The DGT Is Truly The Perfect Guitar - For Me.

László

Too Many Notes
Joined
Apr 26, 2012
Messages
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Location
Michigan
I won't say I came around to this decision quickly. I've been playing PRS since 1991 and have owned a great many of their models over the years. Early last fall I bought my first (and so far only) DGT. It has one Wood Library bell/whistle that initially attracted my attention - it has a Brazilian rosewood fretboard, and I very much like the little bit of extra snap it provides at the onset of the note transient.

Here's a disclaimer I want to be very clear about:

*****​
While I've decided the DGT's the right guitar for me and all of my idiosyncrasies, it may not be for you and your own preferences. This isn't a prescription for anyone else. I'm NOT suggesting that anyone else go run out and buy one. Only talking about myself here!

*****​
I've been playing my DGT in regular rotation with my PS models (McCarty Singlecut, 30th Anniversary PS Ltd., 20th Anniversary of Private Stock Ltd) for 6 months. I've become comfortable enough about what I can do with it to be able to discuss what I love about it without saying, "Gee, this is a wonderful honeymoon."

Disclaimer No. Two: I don't play metal. I know nothing about how this guitar works with metal, and don't much care. I don't see why it wouldn't, but you might not want to read on if that's what you're into.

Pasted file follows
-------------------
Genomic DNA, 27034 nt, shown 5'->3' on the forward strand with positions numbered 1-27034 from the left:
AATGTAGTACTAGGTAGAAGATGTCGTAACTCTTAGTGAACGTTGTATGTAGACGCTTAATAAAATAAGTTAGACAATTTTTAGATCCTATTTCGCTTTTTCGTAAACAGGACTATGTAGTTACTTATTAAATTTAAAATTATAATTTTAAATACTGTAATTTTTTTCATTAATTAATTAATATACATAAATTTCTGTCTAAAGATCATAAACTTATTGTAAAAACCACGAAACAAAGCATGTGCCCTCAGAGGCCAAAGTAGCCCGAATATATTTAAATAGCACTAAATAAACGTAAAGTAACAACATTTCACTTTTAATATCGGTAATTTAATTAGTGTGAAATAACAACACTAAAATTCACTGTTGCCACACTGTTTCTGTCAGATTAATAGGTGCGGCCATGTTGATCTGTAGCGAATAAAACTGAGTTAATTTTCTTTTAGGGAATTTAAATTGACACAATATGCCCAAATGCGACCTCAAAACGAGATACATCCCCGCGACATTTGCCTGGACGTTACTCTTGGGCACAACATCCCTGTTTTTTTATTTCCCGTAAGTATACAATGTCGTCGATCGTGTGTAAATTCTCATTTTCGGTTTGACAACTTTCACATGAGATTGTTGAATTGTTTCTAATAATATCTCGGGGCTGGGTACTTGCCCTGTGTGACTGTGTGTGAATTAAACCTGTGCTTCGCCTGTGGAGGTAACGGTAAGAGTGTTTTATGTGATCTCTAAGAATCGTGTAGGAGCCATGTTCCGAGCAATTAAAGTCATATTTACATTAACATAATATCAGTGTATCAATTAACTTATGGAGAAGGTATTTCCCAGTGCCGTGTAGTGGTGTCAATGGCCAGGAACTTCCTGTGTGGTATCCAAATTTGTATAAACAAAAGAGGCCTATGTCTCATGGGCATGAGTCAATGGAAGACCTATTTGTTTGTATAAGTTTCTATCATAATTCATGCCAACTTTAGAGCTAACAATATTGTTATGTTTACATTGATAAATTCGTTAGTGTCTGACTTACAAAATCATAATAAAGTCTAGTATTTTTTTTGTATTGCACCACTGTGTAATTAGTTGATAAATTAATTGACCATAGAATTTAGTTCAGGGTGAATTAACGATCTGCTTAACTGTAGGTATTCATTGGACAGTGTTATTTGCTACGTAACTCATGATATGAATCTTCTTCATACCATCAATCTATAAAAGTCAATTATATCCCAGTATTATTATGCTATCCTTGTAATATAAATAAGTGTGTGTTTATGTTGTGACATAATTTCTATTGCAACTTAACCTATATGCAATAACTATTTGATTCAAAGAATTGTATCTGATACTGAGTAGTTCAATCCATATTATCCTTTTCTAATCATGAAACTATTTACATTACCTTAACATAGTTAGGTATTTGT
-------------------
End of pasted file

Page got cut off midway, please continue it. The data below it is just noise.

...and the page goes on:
SFX: [9/10 of the board runs for the exits.]

A little background: I'm an Americana, Brit Pop/Rock, and Bluesy player. I hire people to do the other styles when a project comes along requiring things I don't do. I'm a tube amp player, and one of my amps is a PRS DG30, a great match for this guitar, though my other 3 amps sound great with it, too.

I rarely use dirt pedals, and mostly only use delay as an effect, though I've now tried this guitar with lots of different effects.

The guitar is set up with the stock PRS 11 ga. strings. I'll get to why in my next post, since my wife is demanding I take a break and get some exercise immediately!
 
I won't say I came around to this decision quickly. I've been playing PRS since 1991 and have owned a great many of their models over the years. Early last fall I bought my first (and so far only) DGT. It has one Wood Library bell/whistle that initially attracted my attention - it has a Brazilian rosewood fretboard, and I very much like the little bit of extra snap it provides at the onset of the note transient.

Here's a disclaimer I want to be very clear about:

*****​
While I've decided the DGT's the right guitar for me and all of my idiosyncrasies, it may not be for you and your own preferences. This isn't a prescription for anyone else. I'm NOT suggesting that anyone else go run out and buy one. Only talking about myself here!